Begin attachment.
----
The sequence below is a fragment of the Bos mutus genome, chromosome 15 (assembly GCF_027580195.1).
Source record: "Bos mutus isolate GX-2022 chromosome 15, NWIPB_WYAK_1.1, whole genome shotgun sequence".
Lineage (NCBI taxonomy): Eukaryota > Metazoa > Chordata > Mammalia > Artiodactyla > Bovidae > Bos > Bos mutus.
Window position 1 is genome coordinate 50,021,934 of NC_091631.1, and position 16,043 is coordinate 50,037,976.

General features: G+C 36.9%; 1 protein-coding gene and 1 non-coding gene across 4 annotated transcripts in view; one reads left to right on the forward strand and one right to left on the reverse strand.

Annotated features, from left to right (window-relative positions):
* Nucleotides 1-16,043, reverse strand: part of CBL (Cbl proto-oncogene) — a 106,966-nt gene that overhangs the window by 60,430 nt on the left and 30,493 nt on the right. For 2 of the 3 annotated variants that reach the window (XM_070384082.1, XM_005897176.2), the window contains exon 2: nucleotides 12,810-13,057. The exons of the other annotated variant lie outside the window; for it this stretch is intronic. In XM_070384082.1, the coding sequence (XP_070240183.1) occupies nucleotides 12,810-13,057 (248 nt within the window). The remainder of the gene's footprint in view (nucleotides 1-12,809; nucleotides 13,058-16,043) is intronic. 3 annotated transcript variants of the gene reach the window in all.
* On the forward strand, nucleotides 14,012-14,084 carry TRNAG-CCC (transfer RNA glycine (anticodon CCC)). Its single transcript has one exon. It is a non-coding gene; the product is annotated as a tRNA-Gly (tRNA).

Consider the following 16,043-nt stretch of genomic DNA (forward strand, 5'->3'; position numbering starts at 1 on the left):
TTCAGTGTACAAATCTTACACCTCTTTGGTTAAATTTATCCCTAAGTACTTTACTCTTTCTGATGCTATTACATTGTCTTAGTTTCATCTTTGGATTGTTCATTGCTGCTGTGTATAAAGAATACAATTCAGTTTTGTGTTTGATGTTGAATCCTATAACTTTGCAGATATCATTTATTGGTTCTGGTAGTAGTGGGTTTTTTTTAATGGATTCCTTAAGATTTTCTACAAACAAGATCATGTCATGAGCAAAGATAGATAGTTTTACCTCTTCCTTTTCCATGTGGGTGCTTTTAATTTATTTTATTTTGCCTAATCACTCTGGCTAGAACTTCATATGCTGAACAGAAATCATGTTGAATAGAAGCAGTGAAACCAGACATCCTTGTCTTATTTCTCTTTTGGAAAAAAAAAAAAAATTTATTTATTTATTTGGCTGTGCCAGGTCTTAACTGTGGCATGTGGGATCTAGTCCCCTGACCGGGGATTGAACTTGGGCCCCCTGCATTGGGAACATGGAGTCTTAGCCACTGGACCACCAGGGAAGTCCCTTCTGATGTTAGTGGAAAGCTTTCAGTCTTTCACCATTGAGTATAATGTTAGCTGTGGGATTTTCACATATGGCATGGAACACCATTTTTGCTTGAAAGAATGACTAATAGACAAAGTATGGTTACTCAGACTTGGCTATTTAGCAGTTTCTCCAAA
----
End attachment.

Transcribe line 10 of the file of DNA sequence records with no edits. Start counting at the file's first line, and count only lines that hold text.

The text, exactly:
TTCAGTGTACAAATCTTACACCTCTTTGGTTAAATTTATCCCTAAGTACTTTACTCTTTCTGATGCTATTACATTGTCTTAGTTTCATCTTTGGATTGTTCATTGCTGCTGTGTATAAAGAATACAATTCAGTTTTGTGTTTGATGTTGAATCCTATAACTTTGCAGATATCATTTATTGGTTCTGGTAGTAGTGGGTTTTTTTTAATGGATTCCTTAAGATTTTCTACAAACAAGATCATGTCATGAGCAAAGATAGATAGTTTTACCTCTTCCTTTTCCATGTGGGTGCTTTTAATTTATTTTATTTTGCCTAATCACTCTGGCTAGAACTTCATATGCTGAACAGAAATCATGTTGAATAGAAGCAGTGAAACCAGACATCCTTGTCTTATTTCTCTTTTGGAAAAAAAAAAAAAATTTATTTATTTATTTGGCTGTGCCAGGTCTTAACTGTGGCATGTGGGATCTAGTCCCCTGACCGGGGATTGAACTTGGGCCCCCTGCATTGGGAACATGGAGTCTTAGCCACTGGACCACCAGGGAAGTCCCTTCTGATGTTAGTGGAAAGCTTTCAGTCTTTCACCATTGAGTATAATGTTAGCTGTGGGATTTTCACATATGGCATGGAACACCATTTTTGCTTGAAAGAATGACTAATAGACAAAGTATGGTTACTCAGACTTGGCTATTTAGCAGTTTCTCCAAA